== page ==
Not even a little. It's tempting for us to look back and think we had some kind of master plan when we started From Away, but honestly, we were just trying to use frozen burritos as a way to try and be funny on the internet. That was it. The rest of what's happened, in terms opportunities, has evolved totally organically.

Can you elaborate on what led ultimately to this new goal?
I think any time you love and explore something to the point of obsession, whether it's craft beer or arctic windsurfing or sandwiches, your natural urge is to transition from someone who comments on that thing, to someone who becomes a part of that thing.

You can see that progression happening in the pages of our blog; nearly 1,000 posts ago, we started with this notion that we would try and document our exploration of why we loved the foods we loved, learn how to make them exactly the way we wanted, figure out how to photograph them at least somewhat capably, while hopefully finding a way to tell a story at the same time. In that sense, we started making food for the public a long time ago. We'd develop a recipe, photograph it, and then put it out into the world electronically for other people to recreate and comment on it.

Over time, the process of getting our food out into the world became more and more direct. We had Eating in Maine published by Tilbury House. We'd enter our recipes in contests for national judging. I started doing some live competitions and cooking appearances. More and more, I've been taking an increasingly direct approach to having people taste the food I make, cutting out the electronic middleman, and finding tremendous satisfaction along the way.

I've devoted probably somewhere around half a million words to describing the intimate details of the insides of bacon-flavored Toaster Strudels; a shift away from the keyboard and into the terrifying realities of my own mobile kitchen seems like a career change that's arriving in the nick of time.

I'll continue writing the blog, as will Jillian and Kasey. The focus of many of my posts will probably change, as I document the process of getting this thing off the ground, and then share some of my challenges (and hopefully victories!) day-to-day.

If, as you say, you don't know how to run a business, have you considered getting a restaurant job to learn the ropes? What convinced you to open your own business instead?
It's not running a business I'm concerned about; specifically, it's running a restaurant. That's a huge business that I flat-out don't even begin to understand the intricacies of. In fact, that's why there's fewer and fewer traditional "reviews" on From Away these days...there's so much that goes into a restaurant's success that I'll never understand, and that seems only sometimes related to the quality of food you're producing.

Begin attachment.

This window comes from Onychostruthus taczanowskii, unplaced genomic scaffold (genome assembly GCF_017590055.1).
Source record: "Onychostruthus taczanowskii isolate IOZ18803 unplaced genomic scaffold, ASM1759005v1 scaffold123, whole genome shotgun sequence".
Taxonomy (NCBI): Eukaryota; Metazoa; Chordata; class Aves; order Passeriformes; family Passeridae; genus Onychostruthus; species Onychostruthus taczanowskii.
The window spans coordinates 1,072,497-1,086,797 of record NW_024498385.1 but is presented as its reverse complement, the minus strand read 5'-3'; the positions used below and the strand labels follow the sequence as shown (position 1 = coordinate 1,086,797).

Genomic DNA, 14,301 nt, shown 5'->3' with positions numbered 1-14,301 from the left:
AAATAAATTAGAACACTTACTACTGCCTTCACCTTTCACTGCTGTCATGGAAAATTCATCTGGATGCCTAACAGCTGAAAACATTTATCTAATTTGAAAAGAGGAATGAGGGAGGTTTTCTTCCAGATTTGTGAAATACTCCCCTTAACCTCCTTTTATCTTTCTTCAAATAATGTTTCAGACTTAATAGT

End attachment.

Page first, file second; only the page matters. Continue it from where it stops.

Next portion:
I could never imagine renovating a space, buying the equipment, handling staff, keeping up with inventory. It's too big. It seems to require an avalanche of cash and a truckload of confidence, both of which you could have stripped away from you at any moment.
Standing in a concession trailer by myself, slinging sandwiches out the window? It's a business that has a scale that I can understand. Maybe it becomes the proving ground for a future brick-and-mortar project? I'm not sure. I'm taking this whole thing one step at a time.

Why Kickstarter rather than private investors?
One of the benefits to raising money using crowdfunding is the immediate, real-time feedback for your idea. With a bank or a private investor, you have to try to sell your idea based purely on its financial merits; passion and heart are difficult to quantify in a business plan. With Kickstarter, you appeal directly to the community you want to serve. If they think the idea is good, they'll move heaven and earth to make it happen. If your idea is met with a gigantic yawn, it's a sign that maybe you should work on coming up with a new idea. So far, the members of my community have been extremely encouraging and supportive.

I also worry about the role a private investor would play in the day-to-day decision-making regarding the business. When my business succeeds or fails, I want to know that it's because of the decisions I made; I don't ever want to be someone who says, "Yeah, and the whole thing could've really been a hit, if only I had been allowed to spend a dollar more per pound on ham," or, "I can't believe I let the backers steamroll me into putting mayonnaise sliders on the menu." Although those sound kind of good.

The million dollar (or in this case, $25,000) question: Is there a back-up plan if for some reason the campaign is unsuccessful?
Nope. If we don't meet our campaign goal, it's back to writing about frozen burritos.